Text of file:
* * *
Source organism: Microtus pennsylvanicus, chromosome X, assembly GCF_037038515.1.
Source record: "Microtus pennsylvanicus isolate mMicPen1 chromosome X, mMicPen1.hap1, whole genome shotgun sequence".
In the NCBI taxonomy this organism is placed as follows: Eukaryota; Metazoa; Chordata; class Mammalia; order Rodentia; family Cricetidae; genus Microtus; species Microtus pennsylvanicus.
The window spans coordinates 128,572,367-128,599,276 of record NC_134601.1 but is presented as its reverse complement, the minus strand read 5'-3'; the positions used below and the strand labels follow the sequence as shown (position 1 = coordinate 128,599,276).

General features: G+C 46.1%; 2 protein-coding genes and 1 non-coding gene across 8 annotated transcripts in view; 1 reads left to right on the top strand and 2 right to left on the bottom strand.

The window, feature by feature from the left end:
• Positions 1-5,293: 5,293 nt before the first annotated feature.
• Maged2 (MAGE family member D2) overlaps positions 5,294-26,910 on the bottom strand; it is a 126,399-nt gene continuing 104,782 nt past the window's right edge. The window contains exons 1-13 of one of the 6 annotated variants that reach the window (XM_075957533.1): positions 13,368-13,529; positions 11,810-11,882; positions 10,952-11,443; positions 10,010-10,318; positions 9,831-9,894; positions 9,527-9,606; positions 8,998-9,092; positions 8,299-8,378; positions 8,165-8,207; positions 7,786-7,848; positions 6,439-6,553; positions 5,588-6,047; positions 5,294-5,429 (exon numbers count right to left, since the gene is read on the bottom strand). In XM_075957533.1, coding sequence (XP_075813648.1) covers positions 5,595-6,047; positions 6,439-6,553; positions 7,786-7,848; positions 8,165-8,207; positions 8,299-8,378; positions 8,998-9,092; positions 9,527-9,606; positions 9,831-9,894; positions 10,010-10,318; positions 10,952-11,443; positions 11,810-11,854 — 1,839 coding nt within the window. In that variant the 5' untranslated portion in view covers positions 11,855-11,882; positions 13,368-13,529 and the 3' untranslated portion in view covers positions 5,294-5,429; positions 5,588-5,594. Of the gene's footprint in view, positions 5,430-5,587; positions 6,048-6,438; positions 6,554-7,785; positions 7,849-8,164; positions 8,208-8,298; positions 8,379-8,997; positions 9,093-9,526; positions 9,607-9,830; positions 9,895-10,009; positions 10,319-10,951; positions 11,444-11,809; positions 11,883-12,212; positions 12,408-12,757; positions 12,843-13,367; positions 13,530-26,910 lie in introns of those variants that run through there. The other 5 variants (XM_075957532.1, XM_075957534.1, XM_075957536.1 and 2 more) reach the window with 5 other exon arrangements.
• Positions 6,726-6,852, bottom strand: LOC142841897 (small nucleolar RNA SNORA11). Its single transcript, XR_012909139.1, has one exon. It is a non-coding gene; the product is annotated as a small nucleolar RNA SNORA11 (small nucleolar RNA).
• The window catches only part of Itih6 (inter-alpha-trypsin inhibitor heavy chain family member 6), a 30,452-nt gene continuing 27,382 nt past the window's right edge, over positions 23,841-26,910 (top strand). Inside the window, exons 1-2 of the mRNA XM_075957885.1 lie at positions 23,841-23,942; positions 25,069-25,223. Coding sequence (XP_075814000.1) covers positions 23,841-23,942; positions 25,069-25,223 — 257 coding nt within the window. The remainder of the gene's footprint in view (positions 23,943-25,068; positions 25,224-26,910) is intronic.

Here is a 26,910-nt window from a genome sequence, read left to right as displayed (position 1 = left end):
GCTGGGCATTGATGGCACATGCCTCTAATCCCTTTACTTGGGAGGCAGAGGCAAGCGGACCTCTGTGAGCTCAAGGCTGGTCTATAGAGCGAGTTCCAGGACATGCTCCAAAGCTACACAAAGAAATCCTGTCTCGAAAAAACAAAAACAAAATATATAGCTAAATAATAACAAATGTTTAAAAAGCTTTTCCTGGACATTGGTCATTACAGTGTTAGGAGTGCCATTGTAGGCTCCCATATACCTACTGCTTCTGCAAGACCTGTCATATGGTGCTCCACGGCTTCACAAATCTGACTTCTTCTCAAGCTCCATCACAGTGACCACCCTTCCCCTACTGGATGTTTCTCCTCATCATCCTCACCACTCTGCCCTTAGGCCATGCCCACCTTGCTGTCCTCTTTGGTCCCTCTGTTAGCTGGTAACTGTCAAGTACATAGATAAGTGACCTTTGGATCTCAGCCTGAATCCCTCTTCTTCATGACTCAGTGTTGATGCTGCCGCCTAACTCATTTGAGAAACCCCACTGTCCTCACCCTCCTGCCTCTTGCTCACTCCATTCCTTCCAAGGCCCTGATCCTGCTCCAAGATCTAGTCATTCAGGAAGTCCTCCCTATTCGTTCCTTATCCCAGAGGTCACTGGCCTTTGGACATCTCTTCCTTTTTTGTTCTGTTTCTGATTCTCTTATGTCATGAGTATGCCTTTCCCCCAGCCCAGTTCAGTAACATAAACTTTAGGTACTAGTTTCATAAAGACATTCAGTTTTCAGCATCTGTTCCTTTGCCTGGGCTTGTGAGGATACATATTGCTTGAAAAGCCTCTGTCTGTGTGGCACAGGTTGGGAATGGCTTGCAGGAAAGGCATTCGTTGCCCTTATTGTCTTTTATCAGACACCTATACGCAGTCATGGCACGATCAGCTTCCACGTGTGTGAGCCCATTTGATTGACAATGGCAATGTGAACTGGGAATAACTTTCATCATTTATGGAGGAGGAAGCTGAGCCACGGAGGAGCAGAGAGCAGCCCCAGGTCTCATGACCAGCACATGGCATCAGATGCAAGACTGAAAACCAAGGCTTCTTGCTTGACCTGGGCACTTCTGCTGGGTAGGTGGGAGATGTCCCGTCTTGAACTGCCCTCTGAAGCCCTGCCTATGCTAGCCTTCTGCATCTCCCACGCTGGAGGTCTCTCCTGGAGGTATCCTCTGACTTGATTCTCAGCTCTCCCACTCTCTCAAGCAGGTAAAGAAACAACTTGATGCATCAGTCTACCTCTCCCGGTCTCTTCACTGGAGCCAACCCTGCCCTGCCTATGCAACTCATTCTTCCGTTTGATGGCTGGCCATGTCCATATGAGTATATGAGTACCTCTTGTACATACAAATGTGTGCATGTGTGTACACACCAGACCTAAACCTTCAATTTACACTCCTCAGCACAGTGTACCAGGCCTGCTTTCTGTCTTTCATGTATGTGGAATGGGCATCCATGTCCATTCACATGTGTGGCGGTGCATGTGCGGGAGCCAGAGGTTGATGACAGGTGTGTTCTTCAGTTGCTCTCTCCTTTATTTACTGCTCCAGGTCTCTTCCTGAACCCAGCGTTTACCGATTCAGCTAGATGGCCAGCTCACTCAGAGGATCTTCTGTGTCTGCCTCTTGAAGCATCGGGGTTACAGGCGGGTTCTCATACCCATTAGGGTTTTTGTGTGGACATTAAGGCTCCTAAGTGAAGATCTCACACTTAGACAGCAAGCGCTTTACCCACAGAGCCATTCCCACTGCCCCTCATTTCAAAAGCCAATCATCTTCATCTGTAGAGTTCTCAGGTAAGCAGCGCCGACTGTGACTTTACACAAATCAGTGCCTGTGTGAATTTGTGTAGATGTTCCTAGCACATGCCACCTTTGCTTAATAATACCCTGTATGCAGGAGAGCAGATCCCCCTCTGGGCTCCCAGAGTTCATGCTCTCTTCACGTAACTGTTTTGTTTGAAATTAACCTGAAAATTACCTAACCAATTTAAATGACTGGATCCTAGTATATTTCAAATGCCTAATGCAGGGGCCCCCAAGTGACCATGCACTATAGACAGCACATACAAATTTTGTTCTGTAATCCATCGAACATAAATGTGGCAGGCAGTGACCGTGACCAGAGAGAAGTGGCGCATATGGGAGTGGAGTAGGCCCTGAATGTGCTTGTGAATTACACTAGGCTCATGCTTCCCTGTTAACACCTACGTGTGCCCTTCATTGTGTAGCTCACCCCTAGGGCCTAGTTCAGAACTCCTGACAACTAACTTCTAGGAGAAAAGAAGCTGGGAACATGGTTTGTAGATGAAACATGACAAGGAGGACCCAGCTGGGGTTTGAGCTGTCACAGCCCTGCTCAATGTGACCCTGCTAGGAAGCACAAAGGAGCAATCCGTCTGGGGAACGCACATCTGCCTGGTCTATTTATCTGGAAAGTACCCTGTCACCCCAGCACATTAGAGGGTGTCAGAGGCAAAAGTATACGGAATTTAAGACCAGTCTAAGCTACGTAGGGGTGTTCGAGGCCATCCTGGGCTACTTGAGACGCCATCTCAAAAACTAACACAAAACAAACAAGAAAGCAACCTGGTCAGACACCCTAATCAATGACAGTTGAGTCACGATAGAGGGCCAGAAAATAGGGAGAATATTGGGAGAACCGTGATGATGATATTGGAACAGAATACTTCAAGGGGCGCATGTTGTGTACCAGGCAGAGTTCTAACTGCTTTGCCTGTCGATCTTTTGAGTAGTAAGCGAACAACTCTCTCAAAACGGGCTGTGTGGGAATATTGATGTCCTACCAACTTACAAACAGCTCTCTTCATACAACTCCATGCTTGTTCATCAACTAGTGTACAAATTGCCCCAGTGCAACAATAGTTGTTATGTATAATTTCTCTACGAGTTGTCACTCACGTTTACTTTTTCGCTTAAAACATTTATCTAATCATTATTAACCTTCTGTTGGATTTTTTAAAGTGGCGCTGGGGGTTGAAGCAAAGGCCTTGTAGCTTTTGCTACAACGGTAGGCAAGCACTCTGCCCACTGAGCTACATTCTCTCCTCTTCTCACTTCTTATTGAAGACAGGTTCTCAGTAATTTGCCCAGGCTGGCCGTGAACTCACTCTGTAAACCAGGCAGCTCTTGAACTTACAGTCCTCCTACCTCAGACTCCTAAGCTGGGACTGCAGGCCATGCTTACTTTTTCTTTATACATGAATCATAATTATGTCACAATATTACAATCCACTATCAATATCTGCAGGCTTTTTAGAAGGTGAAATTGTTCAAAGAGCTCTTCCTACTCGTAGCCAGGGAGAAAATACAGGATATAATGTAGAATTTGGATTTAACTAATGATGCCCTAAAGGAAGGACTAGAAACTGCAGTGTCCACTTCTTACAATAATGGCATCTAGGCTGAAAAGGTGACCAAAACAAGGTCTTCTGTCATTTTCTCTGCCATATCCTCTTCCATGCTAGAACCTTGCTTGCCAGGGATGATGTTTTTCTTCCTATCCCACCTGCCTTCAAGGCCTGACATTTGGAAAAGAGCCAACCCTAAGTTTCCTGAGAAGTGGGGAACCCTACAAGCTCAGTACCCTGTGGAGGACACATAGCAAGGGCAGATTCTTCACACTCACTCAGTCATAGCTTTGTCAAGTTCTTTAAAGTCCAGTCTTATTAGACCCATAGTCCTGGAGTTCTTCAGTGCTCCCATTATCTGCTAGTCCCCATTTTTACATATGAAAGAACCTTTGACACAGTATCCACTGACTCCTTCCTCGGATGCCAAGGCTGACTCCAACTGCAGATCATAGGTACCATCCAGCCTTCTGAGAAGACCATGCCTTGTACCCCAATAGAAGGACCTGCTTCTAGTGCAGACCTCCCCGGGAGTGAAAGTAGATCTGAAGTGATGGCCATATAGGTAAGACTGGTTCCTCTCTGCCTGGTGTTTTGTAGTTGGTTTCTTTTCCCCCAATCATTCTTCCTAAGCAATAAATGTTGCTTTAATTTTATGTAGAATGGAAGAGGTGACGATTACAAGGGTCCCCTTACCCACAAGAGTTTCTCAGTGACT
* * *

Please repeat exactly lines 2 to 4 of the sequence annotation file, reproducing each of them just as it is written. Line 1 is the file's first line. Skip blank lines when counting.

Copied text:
Source record: "Microtus pennsylvanicus isolate mMicPen1 chromosome X, mMicPen1.hap1, whole genome shotgun sequence".
In the NCBI taxonomy this organism is placed as follows: Eukaryota; Metazoa; Chordata; class Mammalia; order Rodentia; family Cricetidae; genus Microtus; species Microtus pennsylvanicus.
The window spans coordinates 128,572,367-128,599,276 of record NC_134601.1 but is presented as its reverse complement, the minus strand read 5'-3'; the positions used below and the strand labels follow the sequence as shown (position 1 = coordinate 128,599,276).